Can a teacher, fined after hearing for $7500, maintain a proceeding to show that the behavior complained of has no bearing on his being a teacher?

Yes. Edgar Ortiz, a tenured teacher, was fined $7500 after arbitrator, Joshua M. Javits, found two specifications against him for his failure to notify the DOE about his arrest for solicitation of a prostitute and for committing the offense. Ortiz had been arrested for “paying another person money and/or compensation in exchange for a sexual act.”  He pleaded guilty to disorderly conduct in the criminal case.

Ortiz claimed that the fine shocked the conscience and that the arrest took place on a Sunday morning near no school and thus lacked the connectedness to his role as a teacher to be disciplined.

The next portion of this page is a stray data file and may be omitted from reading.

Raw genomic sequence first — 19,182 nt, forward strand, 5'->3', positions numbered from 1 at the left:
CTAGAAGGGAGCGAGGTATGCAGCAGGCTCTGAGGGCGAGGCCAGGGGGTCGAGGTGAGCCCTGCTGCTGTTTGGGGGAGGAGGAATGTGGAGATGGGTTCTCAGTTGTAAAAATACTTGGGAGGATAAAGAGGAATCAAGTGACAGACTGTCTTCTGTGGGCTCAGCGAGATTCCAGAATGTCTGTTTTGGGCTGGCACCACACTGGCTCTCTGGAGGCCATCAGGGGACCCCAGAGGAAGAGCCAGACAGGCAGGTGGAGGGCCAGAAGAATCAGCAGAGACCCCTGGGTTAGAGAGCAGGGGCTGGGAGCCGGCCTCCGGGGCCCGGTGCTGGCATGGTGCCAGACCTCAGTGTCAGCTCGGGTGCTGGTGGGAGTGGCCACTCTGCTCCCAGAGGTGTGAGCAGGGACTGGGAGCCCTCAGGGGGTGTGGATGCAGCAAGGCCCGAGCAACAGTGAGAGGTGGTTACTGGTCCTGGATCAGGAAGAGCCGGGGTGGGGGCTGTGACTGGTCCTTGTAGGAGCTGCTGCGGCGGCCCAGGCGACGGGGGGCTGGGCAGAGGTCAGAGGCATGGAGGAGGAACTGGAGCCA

The DOE moved to dismiss Ortiz’s petition and Justice Carol E. Huff of the New York Supreme Court denied their request and ordered the DOE to answer Ortiz’s petition. Huff found that Ortiz has established a claim that the arbitrator’s ruling in connection with the facts of the arrest lacked a rational basis in law and was arbitrary and capricious.

Ortiz v. DOE (Sup.Ct., NY) January 6, 2014

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